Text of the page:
The EU has suspended targeted sanctions against eight ZANU PF officials but kept the restrictive measures on President Robert Mugabe and his wife Grace.
This was announced by a visiting EU parliamentary delegation, the state media reported Tuesday. A Herald report said the head of the delegation, Mario David, told journalists that the decision to lift targeted sanctions followed 'deliberations with various groups'. The announcement comes barely a week after EU Ambassador to Zimbabwe, Aldo Dell'Ariccia, attempted to give the impression that such a decision had not been taken yet.
Among those removed from the travel ban are army commanders Constantine Chiwenga, Phillip Valerio Sibanda and Perence Shiri. Also removed from the targeted sanctions list are presidential affairs Minister Didymus Mutasa, police commissioner Augustine Chihuri and leader of the war vets, Jabulani Sibanda.
UK-based pressure group the Zimbabwe Vigil said the EU has 'betrayed' the people of Zimbabwe. The Vigil's Ephraim Tapa said by easing the restrictive measures the EU has literally given members of Mugabe's inner circle the opportunity to 'enjoy their loot.'
Tapa said: 'This is like awarding them an opportunity to strengthen their stranglehold on the economy and the people of Zimbabwe. They will widen their business connections and get even richer and more powerful.' Tapa added that the EU move will send a 'wrong signal to other African countries' who might be tempted to pursue Mugabe's repressive rule.
Ahead of the announcement the Vigil led calls to the EU not to ease the restrictive measures against Mugabe and his inner circle. The Vigil argues that the ZANU PF government is still hell bent on abuses, rampant corruption and electoral theft.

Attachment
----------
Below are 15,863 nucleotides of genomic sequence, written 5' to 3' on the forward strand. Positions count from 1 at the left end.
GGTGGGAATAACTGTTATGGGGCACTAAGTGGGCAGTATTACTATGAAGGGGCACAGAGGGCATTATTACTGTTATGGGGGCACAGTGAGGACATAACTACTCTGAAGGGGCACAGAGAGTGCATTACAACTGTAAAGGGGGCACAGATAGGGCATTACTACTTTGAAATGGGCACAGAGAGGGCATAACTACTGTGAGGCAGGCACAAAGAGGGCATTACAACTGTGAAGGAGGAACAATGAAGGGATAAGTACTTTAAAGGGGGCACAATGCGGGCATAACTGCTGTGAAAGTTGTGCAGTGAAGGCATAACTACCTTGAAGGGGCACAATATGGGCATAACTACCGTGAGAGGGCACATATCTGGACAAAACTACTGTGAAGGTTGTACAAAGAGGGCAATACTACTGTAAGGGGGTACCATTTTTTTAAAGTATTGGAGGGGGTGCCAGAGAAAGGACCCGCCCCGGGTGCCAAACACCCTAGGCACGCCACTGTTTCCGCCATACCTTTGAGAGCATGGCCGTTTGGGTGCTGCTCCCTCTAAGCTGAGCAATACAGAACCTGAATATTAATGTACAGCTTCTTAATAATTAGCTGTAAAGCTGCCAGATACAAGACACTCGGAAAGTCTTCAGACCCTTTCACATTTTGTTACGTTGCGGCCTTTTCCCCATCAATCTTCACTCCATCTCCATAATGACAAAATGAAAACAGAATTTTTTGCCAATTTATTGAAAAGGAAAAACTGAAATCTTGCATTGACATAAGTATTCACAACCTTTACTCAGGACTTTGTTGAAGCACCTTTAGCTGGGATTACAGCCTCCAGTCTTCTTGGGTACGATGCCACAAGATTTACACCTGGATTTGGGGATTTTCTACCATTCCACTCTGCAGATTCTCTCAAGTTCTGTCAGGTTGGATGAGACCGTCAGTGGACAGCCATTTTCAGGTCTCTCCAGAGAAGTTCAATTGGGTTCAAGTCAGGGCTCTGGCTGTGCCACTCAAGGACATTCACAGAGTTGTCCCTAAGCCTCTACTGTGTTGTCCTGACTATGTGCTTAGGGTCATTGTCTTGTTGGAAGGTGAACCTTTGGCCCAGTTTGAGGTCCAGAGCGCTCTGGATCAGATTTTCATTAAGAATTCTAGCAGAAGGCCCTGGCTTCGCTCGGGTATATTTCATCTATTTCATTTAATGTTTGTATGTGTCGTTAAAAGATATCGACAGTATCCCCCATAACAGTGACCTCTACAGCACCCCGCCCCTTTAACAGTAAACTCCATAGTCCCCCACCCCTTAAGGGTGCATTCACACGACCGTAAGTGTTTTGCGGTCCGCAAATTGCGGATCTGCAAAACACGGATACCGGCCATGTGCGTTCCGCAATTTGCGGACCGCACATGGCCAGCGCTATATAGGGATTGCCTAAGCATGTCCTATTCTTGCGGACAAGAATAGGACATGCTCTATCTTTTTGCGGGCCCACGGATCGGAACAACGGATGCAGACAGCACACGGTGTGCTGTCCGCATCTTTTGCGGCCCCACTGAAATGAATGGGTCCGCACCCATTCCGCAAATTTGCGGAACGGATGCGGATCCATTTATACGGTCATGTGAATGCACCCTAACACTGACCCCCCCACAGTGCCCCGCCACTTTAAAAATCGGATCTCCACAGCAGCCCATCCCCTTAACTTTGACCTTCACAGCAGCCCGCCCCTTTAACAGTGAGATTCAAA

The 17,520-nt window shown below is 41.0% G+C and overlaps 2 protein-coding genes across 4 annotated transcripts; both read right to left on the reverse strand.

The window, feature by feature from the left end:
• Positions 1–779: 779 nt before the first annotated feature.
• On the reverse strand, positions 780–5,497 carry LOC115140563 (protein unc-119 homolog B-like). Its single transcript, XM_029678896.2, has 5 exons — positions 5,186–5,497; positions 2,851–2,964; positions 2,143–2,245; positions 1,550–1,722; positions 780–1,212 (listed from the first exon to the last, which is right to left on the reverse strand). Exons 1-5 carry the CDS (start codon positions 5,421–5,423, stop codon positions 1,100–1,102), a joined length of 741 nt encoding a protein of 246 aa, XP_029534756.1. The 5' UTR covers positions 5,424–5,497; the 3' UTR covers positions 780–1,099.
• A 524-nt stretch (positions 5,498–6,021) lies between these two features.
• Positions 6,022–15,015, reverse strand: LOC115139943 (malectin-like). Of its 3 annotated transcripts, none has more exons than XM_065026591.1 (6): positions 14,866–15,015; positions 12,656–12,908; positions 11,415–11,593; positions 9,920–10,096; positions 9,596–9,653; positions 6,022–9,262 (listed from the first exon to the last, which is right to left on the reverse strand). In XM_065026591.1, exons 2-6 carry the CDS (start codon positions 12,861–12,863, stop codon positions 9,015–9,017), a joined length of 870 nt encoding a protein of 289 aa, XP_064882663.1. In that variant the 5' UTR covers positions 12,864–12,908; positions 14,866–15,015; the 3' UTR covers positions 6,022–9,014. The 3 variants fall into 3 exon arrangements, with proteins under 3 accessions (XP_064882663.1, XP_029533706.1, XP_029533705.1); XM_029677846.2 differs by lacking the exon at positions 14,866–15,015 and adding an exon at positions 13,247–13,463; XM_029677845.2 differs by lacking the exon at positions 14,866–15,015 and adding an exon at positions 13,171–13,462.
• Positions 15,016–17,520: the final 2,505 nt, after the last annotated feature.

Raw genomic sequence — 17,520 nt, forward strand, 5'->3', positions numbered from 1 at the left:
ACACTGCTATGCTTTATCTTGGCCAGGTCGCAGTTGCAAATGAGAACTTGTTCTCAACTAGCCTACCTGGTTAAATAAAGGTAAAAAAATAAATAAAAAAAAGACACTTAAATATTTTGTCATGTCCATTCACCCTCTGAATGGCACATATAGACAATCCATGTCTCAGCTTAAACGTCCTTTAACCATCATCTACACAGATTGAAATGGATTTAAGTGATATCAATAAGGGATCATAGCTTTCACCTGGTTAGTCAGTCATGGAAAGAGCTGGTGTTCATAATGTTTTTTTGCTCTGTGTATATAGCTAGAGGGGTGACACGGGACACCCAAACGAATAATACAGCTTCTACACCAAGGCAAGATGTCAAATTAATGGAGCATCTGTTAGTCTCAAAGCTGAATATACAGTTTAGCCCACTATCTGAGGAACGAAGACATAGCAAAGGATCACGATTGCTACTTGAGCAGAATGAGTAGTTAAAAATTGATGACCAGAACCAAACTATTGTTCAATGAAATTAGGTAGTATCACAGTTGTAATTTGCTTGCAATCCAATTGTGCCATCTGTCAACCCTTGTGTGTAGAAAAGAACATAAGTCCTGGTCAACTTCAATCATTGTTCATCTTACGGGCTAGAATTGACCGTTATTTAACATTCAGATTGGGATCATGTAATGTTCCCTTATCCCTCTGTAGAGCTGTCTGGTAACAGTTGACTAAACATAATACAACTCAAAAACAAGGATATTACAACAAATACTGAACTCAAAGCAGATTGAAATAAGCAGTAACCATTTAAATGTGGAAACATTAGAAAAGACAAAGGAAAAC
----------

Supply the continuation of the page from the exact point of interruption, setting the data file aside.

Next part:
Only a few days ago the Vigil wrote a letter to British Prime Minister David Cameroon, urging him to boycott April's EU/AU Summit to which Mugabe has been invited. The summit will explore ways of enhancing 'political partnership' and co-operation between the EU and African countries.
According to the Vigil Cameron must stay away because Mugabe continues to hate the West in general and the UK in particular. Mugabe will attend the Brussels summit from 2nd to 3rd April.
Since February 2002 Mugabe and his inner circle have been banned from visiting the EU under the targeted sanctions. The EU imposed restrictive measures against Mugabe and his cabal following the expulsion of the head of the EU observer mission Pierre Schori, amid an increase in human rights violations.
However, over the years the measures were carefully relaxed in response to specific reforms. Until the latest EU move only 10 members of Mugabe's retinue and one company remained on the restrictive measures list.
For years ZANU PF has sought to blame the country's economic decline on these restrictive measures. The party reacted characteristically to the latest EU gesture saying it was 'nonsensical.' ZANU PF spokesman Rugare Gumbo called on the EU to remove the sanctions on Mugabe and his wife.